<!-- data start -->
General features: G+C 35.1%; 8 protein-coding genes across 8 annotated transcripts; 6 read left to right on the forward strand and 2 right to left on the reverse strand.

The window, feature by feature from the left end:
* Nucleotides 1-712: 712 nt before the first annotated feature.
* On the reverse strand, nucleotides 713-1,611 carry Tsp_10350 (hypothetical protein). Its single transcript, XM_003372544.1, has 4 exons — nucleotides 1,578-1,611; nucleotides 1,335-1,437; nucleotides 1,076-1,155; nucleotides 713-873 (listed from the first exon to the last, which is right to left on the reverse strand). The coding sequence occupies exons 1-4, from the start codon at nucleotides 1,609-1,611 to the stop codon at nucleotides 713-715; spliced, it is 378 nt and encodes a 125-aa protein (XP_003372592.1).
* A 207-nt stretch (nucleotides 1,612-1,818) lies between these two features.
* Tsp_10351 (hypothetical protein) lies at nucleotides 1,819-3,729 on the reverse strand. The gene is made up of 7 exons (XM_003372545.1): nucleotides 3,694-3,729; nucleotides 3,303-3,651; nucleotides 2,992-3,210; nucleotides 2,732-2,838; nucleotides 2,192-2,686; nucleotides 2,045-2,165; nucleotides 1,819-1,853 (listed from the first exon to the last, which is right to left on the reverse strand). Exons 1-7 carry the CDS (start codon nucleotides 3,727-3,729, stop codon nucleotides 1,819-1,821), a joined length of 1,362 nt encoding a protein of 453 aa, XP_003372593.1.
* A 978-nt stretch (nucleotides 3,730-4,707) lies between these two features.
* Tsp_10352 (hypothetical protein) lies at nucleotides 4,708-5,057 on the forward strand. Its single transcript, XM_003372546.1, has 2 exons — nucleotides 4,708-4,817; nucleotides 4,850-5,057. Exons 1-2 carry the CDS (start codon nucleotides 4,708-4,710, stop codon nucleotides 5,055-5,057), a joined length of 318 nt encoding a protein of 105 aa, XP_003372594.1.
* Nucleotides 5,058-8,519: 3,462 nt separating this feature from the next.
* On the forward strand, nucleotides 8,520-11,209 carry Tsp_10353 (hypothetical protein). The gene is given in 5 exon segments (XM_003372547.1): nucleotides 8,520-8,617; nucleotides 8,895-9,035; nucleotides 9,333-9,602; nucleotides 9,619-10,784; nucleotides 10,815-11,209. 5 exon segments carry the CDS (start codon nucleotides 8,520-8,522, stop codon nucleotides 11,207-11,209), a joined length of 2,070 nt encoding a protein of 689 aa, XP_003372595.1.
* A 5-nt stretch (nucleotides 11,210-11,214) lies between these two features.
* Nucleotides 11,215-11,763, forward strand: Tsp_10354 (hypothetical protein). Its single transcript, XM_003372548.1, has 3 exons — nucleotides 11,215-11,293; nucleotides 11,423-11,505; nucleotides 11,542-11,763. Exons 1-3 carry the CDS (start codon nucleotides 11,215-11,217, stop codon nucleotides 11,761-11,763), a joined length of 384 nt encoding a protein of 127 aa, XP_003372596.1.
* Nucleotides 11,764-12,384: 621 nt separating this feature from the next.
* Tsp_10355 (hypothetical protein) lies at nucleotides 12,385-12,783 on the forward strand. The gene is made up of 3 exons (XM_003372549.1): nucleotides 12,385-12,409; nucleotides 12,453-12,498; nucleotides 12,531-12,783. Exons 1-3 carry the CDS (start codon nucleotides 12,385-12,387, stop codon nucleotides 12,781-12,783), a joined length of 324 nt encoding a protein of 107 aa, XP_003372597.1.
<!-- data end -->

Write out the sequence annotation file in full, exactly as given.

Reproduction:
General features: G+C 35.1%; 8 protein-coding genes across 8 annotated transcripts; 6 read left to right on the forward strand and 2 right to left on the reverse strand.

The window, feature by feature from the left end:
* Nucleotides 1-712: 712 nt before the first annotated feature.
* On the reverse strand, nucleotides 713-1,611 carry Tsp_10350 (hypothetical protein). Its single transcript, XM_003372544.1, has 4 exons — nucleotides 1,578-1,611; nucleotides 1,335-1,437; nucleotides 1,076-1,155; nucleotides 713-873 (listed from the first exon to the last, which is right to left on the reverse strand). The coding sequence occupies exons 1-4, from the start codon at nucleotides 1,609-1,611 to the stop codon at nucleotides 713-715; spliced, it is 378 nt and encodes a 125-aa protein (XP_003372592.1).
* A 207-nt stretch (nucleotides 1,612-1,818) lies between these two features.
* Tsp_10351 (hypothetical protein) lies at nucleotides 1,819-3,729 on the reverse strand. The gene is made up of 7 exons (XM_003372545.1): nucleotides 3,694-3,729; nucleotides 3,303-3,651; nucleotides 2,992-3,210; nucleotides 2,732-2,838; nucleotides 2,192-2,686; nucleotides 2,045-2,165; nucleotides 1,819-1,853 (listed from the first exon to the last, which is right to left on the reverse strand). Exons 1-7 carry the CDS (start codon nucleotides 3,727-3,729, stop codon nucleotides 1,819-1,821), a joined length of 1,362 nt encoding a protein of 453 aa, XP_003372593.1.
* A 978-nt stretch (nucleotides 3,730-4,707) lies between these two features.
* Tsp_10352 (hypothetical protein) lies at nucleotides 4,708-5,057 on the forward strand. Its single transcript, XM_003372546.1, has 2 exons — nucleotides 4,708-4,817; nucleotides 4,850-5,057. Exons 1-2 carry the CDS (start codon nucleotides 4,708-4,710, stop codon nucleotides 5,055-5,057), a joined length of 318 nt encoding a protein of 105 aa, XP_003372594.1.
* Nucleotides 5,058-8,519: 3,462 nt separating this feature from the next.
* On the forward strand, nucleotides 8,520-11,209 carry Tsp_10353 (hypothetical protein). The gene is given in 5 exon segments (XM_003372547.1): nucleotides 8,520-8,617; nucleotides 8,895-9,035; nucleotides 9,333-9,602; nucleotides 9,619-10,784; nucleotides 10,815-11,209. 5 exon segments carry the CDS (start codon nucleotides 8,520-8,522, stop codon nucleotides 11,207-11,209), a joined length of 2,070 nt encoding a protein of 689 aa, XP_003372595.1.
* A 5-nt stretch (nucleotides 11,210-11,214) lies between these two features.
* Nucleotides 11,215-11,763, forward strand: Tsp_10354 (hypothetical protein). Its single transcript, XM_003372548.1, has 3 exons — nucleotides 11,215-11,293; nucleotides 11,423-11,505; nucleotides 11,542-11,763. Exons 1-3 carry the CDS (start codon nucleotides 11,215-11,217, stop codon nucleotides 11,761-11,763), a joined length of 384 nt encoding a protein of 127 aa, XP_003372596.1.
* Nucleotides 11,764-12,384: 621 nt separating this feature from the next.
* Tsp_10355 (hypothetical protein) lies at nucleotides 12,385-12,783 on the forward strand. The gene is made up of 3 exons (XM_003372549.1): nucleotides 12,385-12,409; nucleotides 12,453-12,498; nucleotides 12,531-12,783. Exons 1-3 carry the CDS (start codon nucleotides 12,385-12,387, stop codon nucleotides 12,781-12,783), a joined length of 324 nt encoding a protein of 107 aa, XP_003372597.1.